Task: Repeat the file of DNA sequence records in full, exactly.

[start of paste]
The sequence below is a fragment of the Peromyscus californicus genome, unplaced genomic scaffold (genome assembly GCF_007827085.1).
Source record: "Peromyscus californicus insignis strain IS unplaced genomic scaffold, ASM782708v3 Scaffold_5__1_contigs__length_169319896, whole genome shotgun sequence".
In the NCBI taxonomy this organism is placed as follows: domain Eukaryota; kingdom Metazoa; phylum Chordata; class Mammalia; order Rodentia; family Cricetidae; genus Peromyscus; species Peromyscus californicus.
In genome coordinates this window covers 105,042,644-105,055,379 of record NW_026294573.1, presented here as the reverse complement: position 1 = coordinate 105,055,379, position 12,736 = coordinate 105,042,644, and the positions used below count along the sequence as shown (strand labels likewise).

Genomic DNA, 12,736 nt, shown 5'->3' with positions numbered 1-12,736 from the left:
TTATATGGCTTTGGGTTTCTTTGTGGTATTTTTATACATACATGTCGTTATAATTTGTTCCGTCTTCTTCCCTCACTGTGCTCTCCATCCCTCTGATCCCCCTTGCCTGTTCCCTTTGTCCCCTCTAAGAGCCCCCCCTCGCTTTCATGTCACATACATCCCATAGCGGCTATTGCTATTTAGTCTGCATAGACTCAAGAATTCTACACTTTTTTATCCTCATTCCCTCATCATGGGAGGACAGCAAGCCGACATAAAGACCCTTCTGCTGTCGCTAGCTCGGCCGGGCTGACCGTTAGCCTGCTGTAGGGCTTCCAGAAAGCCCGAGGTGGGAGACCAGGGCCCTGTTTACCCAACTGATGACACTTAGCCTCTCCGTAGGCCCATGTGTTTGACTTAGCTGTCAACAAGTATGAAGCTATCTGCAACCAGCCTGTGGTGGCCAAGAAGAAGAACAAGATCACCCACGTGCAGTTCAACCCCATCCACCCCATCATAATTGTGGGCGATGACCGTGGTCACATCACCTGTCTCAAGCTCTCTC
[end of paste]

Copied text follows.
The sequence below is a fragment of the Peromyscus californicus genome, unplaced genomic scaffold (genome assembly GCF_007827085.1).
Source record: "Peromyscus californicus insignis strain IS unplaced genomic scaffold, ASM782708v3 Scaffold_5__1_contigs__length_169319896, whole genome shotgun sequence".
In the NCBI taxonomy this organism is placed as follows: domain Eukaryota; kingdom Metazoa; phylum Chordata; class Mammalia; order Rodentia; family Cricetidae; genus Peromyscus; species Peromyscus californicus.
In genome coordinates this window covers 105,042,644-105,055,379 of record NW_026294573.1, presented here as the reverse complement: position 1 = coordinate 105,055,379, position 12,736 = coordinate 105,042,644, and the positions used below count along the sequence as shown (strand labels likewise).

Genomic DNA, 12,736 nt, shown 5'->3' with positions numbered 1-12,736 from the left:
TTATATGGCTTTGGGTTTCTTTGTGGTATTTTTATACATACATGTCGTTATAATTTGTTCCGTCTTCTTCCCTCACTGTGCTCTCCATCCCTCTGATCCCCCTTGCCTGTTCCCTTTGTCCCCTCTAAGAGCCCCCCCTCGCTTTCATGTCACATACATCCCATAGCGGCTATTGCTATTTAGTCTGCATAGACTCAAGAATTCTACACTTTTTTATCCTCATTCCCTCATCATGGGAGGACAGCAAGCCGACATAAAGACCCTTCTGCTGTCGCTAGCTCGGCCGGGCTGACCGTTAGCCTGCTGTAGGGCTTCCAGAAAGCCCGAGGTGGGAGACCAGGGCCCTGTTTACCCAACTGATGACACTTAGCCTCTCCGTAGGCCCATGTGTTTGACTTAGCTGTCAACAAGTATGAAGCTATCTGCAACCAGCCTGTGGTGGCCAAGAAGAAGAACAAGATCACCCACGTGCAGTTCAACCCCATCCACCCCATCATAATTGTGGGCGATGACCGTGGTCACATCACCTGTCTCAAGCTCTCTC